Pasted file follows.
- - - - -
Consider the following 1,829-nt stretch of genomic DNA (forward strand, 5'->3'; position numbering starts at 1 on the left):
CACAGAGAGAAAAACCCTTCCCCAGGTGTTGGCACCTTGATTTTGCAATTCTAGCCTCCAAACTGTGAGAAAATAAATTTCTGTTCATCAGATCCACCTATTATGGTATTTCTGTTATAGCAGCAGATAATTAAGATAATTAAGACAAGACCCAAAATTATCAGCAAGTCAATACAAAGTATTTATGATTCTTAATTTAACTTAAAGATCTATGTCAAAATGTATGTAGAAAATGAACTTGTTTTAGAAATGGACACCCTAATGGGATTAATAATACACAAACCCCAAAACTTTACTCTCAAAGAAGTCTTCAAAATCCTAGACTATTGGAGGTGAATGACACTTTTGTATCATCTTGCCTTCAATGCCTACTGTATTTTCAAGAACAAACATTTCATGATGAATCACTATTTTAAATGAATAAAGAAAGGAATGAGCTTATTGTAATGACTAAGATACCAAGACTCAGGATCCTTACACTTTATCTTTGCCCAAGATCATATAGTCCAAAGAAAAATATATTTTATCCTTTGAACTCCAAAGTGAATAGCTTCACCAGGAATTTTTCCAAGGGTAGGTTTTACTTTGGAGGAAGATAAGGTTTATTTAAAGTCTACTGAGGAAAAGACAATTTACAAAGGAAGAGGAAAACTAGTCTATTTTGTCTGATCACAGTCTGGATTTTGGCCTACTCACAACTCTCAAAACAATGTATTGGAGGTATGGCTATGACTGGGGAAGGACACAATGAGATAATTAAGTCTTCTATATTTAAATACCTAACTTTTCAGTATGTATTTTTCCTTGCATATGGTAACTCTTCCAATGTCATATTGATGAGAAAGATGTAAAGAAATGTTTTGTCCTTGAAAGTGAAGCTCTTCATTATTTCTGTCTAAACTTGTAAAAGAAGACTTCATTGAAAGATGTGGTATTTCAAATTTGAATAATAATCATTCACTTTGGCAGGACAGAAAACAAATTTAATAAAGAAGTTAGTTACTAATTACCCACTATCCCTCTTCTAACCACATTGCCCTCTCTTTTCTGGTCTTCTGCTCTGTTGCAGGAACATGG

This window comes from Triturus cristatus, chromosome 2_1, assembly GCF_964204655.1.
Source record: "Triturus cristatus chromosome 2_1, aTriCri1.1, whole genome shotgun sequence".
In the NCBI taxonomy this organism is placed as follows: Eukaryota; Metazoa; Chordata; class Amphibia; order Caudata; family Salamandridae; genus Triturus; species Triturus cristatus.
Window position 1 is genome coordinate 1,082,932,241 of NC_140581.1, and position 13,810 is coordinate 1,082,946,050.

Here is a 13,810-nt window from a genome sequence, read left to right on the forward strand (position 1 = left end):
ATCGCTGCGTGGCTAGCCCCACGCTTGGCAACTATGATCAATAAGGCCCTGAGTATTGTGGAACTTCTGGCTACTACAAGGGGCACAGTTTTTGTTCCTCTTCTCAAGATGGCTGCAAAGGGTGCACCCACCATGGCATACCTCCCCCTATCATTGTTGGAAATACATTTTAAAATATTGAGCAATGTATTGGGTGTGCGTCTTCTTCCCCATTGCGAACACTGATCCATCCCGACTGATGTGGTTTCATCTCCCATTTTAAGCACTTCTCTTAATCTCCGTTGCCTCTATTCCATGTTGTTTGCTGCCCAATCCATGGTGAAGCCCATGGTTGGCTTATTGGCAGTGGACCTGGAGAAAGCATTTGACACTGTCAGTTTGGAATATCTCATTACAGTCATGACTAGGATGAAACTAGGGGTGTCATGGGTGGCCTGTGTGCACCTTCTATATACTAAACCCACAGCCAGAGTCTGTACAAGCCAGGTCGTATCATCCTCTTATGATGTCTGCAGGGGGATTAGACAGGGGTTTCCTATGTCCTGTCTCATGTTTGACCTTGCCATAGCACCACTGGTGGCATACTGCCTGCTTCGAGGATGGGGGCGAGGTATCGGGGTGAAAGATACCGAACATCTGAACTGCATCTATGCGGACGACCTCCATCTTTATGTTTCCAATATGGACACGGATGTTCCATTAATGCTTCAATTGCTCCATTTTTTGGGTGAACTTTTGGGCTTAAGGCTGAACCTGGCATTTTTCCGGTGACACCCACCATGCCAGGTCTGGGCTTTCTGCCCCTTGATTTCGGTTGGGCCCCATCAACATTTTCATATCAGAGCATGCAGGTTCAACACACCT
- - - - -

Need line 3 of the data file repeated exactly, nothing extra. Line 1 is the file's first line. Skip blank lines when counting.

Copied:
This window comes from Triturus cristatus, chromosome 2_1, assembly GCF_964204655.1.